Sure the cold weather in January and early February was miserable. But there’s a sliver lining in all of those cloud covered skies: fewer potholes.
With temperatures rarely rising above freezing, Lawrence hasn’t seen the pothole-creating freeze and thaw cycles that are usual this time of year.
“Typically we experience two (cycles) a day,” city of Lawrence assistant public works director Mark Thiel said. “We just haven’t had that this winter. The temperature had gotten cold and stayed cold.”
But that doesn’t mean with the arrival of spring-like weather, Lawrence is pothole free. In just two days last week, Lawrence maintenance crews fixed 444 potholes.
But that’s about half the amount the crews would fix during the pothole ridden winter of 2010, which had days when 400 to 500 potholes were repaired.
“It really is not so bad,” Thiel said of this year.
Also helping to keep potholes from reappearing is the city’s new $168,000 piece of equipment that allows road crews to spray a chip seal-like substance into potholes. The method is suppose to be faster, require fewer workers and provide a longer-lasting fix.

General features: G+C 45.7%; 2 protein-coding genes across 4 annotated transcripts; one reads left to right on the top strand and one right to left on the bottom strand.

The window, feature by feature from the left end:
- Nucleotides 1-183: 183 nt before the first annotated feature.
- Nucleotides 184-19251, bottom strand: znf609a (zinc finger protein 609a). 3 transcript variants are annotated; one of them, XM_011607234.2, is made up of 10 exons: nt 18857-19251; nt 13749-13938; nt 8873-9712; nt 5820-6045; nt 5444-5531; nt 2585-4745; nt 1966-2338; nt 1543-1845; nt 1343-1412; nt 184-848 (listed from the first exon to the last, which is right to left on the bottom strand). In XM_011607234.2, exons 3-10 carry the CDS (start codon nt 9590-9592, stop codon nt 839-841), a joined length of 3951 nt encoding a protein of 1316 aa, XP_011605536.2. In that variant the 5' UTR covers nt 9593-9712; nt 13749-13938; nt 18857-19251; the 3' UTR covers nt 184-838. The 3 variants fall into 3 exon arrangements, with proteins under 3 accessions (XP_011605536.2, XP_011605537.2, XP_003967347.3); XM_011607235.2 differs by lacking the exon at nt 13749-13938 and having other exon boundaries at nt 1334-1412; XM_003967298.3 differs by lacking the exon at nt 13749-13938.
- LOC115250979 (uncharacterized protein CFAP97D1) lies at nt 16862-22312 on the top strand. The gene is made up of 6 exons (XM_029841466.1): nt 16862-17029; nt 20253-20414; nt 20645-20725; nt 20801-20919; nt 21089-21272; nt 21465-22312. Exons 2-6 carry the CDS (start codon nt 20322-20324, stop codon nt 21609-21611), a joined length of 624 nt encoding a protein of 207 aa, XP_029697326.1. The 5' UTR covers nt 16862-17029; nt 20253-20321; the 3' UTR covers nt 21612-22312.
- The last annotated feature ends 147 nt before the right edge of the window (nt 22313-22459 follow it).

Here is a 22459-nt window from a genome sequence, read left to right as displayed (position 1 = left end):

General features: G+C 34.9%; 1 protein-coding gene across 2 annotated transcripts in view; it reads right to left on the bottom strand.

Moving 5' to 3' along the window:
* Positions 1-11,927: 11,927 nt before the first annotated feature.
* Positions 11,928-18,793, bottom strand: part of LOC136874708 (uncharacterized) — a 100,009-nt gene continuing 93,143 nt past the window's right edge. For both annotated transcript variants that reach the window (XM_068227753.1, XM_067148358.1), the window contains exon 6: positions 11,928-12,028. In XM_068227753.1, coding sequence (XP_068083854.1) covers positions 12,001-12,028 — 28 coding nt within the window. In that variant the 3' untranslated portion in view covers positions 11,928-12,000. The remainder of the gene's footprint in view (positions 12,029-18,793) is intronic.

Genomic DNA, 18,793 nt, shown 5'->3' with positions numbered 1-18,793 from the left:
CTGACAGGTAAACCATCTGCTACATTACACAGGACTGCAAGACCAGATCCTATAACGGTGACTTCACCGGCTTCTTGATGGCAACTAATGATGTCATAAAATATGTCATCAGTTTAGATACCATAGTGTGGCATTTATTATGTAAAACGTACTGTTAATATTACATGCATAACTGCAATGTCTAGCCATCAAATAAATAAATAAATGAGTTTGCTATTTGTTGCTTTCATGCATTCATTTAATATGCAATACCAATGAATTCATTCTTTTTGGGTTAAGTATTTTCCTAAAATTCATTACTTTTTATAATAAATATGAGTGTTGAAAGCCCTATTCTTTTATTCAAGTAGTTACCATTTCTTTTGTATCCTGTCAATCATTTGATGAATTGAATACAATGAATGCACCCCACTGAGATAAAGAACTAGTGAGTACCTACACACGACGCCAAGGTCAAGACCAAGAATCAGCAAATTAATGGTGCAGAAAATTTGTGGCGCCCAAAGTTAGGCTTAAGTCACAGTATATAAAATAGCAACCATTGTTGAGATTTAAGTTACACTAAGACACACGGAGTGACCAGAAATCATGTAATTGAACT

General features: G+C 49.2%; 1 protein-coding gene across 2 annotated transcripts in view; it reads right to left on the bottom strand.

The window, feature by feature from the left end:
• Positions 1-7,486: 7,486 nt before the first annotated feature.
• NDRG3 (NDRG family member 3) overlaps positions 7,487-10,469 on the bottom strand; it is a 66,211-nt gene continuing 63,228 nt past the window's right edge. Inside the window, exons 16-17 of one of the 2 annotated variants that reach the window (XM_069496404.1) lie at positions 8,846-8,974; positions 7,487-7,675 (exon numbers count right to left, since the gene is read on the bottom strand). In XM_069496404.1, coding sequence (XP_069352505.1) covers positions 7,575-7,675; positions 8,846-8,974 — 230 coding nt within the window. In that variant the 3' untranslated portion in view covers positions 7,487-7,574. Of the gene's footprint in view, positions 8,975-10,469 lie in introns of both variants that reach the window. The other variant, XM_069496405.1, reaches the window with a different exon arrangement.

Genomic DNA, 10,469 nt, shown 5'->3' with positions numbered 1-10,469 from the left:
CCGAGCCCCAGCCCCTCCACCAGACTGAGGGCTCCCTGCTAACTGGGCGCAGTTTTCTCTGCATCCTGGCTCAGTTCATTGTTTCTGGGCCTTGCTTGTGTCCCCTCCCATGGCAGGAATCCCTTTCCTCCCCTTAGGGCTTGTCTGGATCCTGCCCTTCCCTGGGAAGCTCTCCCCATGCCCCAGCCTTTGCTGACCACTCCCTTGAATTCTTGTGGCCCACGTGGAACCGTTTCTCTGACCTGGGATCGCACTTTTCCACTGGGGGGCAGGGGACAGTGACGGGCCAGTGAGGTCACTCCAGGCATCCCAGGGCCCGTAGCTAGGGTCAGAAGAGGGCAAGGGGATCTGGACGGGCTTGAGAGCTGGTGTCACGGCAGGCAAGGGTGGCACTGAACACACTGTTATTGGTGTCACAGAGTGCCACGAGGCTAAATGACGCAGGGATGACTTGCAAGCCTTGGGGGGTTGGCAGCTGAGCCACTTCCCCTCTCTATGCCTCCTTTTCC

Last fall, city crews used the machine to patch as many potholes as they could.
“The majority of those patches are in place,” Thiel said. “So it is working, yes.”
Automobile repair shops have seen plenty of work from collisions that occurred on ice-covered roads, but so far they haven’t seen the damage from potholes that they did in past years, a few local shops noted.
Still drivers need to be cautious, said Jim Hanni, executive vice president for AAA Kansas.
Along with causing damage to vehicles, Hanni said sizable potholes can be dangerous for drivers if they lose control of their vehicle or swerve to miss large holes.
Here are his tips for navigating around and through potholes:
- Keep a close eye on traffic patterns. If cars start slowing down or move to other lanes, it’s a good sign that a major pothole is ahead. Also watch out for puddles, they can disguise potholes.
- If you see a pothole, slow down. Avoid hitting potholes directly. And, don’t swerve around a large one, which could cause you to lose control of the car.
- Keep tires inflated properly. Not doing so could cause wheel damage or a tire blow out when going over a pothole.
- Listen for unfamiliar noises and vibrations and watch for a steering wheel that pulls to the left or right, which could point to damaged caused by a pothole. Potholes can cause lost hubcaps, misaligned wheels, damaged undercarriages and bent axles.